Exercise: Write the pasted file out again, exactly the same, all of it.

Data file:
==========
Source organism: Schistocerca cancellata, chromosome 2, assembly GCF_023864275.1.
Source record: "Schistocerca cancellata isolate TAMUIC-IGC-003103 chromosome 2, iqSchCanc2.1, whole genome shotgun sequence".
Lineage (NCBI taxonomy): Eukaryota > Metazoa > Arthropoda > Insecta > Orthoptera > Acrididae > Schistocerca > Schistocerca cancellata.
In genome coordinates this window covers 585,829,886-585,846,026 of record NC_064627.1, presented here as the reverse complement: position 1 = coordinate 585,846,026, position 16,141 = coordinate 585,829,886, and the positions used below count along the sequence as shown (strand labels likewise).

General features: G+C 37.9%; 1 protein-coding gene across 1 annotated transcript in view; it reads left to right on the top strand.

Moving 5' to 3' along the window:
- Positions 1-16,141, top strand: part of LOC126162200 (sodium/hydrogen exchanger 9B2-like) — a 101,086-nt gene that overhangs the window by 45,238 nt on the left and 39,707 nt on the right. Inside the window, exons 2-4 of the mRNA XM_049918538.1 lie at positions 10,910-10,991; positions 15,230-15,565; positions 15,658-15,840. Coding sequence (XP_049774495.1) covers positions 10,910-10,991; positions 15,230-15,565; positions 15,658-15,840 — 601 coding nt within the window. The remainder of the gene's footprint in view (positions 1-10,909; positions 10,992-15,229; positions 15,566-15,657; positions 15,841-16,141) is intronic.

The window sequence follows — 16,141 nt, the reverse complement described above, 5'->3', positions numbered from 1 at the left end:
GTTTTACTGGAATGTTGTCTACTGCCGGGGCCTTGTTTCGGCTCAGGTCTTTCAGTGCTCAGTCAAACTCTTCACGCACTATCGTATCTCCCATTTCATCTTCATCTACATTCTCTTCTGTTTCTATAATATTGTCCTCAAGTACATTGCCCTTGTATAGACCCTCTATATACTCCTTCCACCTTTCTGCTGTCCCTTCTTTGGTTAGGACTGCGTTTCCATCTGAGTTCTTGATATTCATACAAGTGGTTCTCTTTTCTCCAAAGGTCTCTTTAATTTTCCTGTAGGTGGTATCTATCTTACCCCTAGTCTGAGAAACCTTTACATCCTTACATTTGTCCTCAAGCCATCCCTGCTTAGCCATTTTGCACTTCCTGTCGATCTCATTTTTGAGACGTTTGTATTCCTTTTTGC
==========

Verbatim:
Source organism: Schistocerca cancellata, chromosome 2, assembly GCF_023864275.1.
Source record: "Schistocerca cancellata isolate TAMUIC-IGC-003103 chromosome 2, iqSchCanc2.1, whole genome shotgun sequence".
Lineage (NCBI taxonomy): Eukaryota > Metazoa > Arthropoda > Insecta > Orthoptera > Acrididae > Schistocerca > Schistocerca cancellata.
In genome coordinates this window covers 585,829,886-585,846,026 of record NC_064627.1, presented here as the reverse complement: position 1 = coordinate 585,846,026, position 16,141 = coordinate 585,829,886, and the positions used below count along the sequence as shown (strand labels likewise).

General features: G+C 37.9%; 1 protein-coding gene across 1 annotated transcript in view; it reads left to right on the top strand.

Moving 5' to 3' along the window:
- Positions 1-16,141, top strand: part of LOC126162200 (sodium/hydrogen exchanger 9B2-like) — a 101,086-nt gene that overhangs the window by 45,238 nt on the left and 39,707 nt on the right. Inside the window, exons 2-4 of the mRNA XM_049918538.1 lie at positions 10,910-10,991; positions 15,230-15,565; positions 15,658-15,840. Coding sequence (XP_049774495.1) covers positions 10,910-10,991; positions 15,230-15,565; positions 15,658-15,840 — 601 coding nt within the window. The remainder of the gene's footprint in view (positions 1-10,909; positions 10,992-15,229; positions 15,566-15,657; positions 15,841-16,141) is intronic.

The window sequence follows — 16,141 nt, the reverse complement described above, 5'->3', positions numbered from 1 at the left end:
GTTTTACTGGAATGTTGTCTACTGCCGGGGCCTTGTTTCGGCTCAGGTCTTTCAGTGCTCAGTCAAACTCTTCACGCACTATCGTATCTCCCATTTCATCTTCATCTACATTCTCTTCTGTTTCTATAATATTGTCCTCAAGTACATTGCCCTTGTATAGACCCTCTATATACTCCTTCCACCTTTCTGCTGTCCCTTCTTTGGTTAGGACTGCGTTTCCATCTGAGTTCTTGATATTCATACAAGTGGTTCTCTTTTCTCCAAAGGTCTCTTTAATTTTCCTGTAGGTGGTATCTATCTTACCCCTAGTCTGAGAAACCTTTACATCCTTACATTTGTCCTCAAGCCATCCCTGCTTAGCCATTTTGCACTTCCTGTCGATCTCATTTTTGAGACGTTTGTATTCCTTTTTGC